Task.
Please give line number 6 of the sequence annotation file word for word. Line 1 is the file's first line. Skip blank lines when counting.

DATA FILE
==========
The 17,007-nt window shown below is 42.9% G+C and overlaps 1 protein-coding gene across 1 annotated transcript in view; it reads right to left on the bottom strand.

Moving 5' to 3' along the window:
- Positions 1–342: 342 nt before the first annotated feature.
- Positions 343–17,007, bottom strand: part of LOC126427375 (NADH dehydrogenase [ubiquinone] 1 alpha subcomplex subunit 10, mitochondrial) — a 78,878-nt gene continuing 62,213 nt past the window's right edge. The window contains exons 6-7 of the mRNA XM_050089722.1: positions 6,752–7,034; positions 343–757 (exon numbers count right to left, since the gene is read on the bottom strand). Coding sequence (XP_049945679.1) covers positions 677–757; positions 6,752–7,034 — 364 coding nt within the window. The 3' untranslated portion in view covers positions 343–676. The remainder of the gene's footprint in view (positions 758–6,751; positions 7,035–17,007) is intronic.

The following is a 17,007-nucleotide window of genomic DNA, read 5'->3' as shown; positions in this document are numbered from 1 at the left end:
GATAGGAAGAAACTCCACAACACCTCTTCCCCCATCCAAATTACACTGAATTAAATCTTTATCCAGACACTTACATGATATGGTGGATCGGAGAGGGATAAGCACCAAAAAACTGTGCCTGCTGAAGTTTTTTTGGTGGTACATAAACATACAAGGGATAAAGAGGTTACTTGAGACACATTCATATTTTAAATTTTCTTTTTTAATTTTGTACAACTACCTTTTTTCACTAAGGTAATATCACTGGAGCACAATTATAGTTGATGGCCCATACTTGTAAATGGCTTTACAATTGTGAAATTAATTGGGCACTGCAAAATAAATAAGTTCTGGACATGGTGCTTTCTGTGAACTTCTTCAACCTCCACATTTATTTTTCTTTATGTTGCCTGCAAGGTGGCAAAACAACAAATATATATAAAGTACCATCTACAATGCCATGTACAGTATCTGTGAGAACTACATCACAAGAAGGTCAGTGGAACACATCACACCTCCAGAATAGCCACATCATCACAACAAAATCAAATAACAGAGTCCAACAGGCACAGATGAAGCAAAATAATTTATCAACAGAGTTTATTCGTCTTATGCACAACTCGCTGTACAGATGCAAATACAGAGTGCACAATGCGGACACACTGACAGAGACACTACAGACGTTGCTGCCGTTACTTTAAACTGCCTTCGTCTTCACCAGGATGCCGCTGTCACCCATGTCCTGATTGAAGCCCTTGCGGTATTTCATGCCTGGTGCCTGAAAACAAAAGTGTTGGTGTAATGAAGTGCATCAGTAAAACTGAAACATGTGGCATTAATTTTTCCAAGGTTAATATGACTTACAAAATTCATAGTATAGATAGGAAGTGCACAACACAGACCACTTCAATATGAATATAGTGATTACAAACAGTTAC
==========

GATAGGAAGAAACTCCACAACACCTCTTCCCCCATCCAAATTACACTGAATTAAATCTTTATCCAGACACTTACATGATATGGTGGATCGGAGAGGGATAAGCACCAAAAAACTGTGCCTGCTGAAGTTTTTTTGGTGGTACATAAACATACAAGGGATAAAGAGGTTACTTGAGACACATTCATATTTTAAATTTTCTTTTTTAATTTTGTACAACTACCTTTTTTCACTAAGGTAATATCACTGGAGCACAATTATAGTTGATGGCCCATACTTGTAAATGGCTTTACAATTGTGAAATTAATTGGGCACTGCAAAATAAATAAGTTCTGGACATGGTGCTTTCTGTGAACTTCTTCAACCTCCACATTTATTTTTCTTTATGTTGCCTGCAAGGTGGCAAAACAACAAATATATATAAAGTACCATCTACAATGCCATGTACAGTATCTGTGAGAACTACATCACAAGAAGGTCAGTGGAACACATCACACCTCCAGAATAGCCACATCATCACAACAAAATCAAATAACAGAGTCCAACAGGCACAGATGAAGCAAAATAATTTATCAACAGAGTTTATTCGTCTTATGCACAACTCGCTGTACAGATGCAAATACAGAGTGCACAATGCGGACACACTGACAGAGACACTACAGACGTTGCTGCCGTTACTTTAAACTGCCTTCGTCTTCACCAGGATGCCGCTGTCACCCATGTCCTGATTGAAGCCCTTGCGGTATTTCATGCCTGGTGCCTGAAAACAAAAGTGTTGGTGTAATGAAGTGCATCAGTAAAACTGAAACATGTGGCATTAATTTTTCCAAGGTTAATATGACTTACAAAATTCATAGTATAGATAGGAAGTGCACAACACAGACCACTTCAATATGAATATAGTGATTACAAACAGTTAC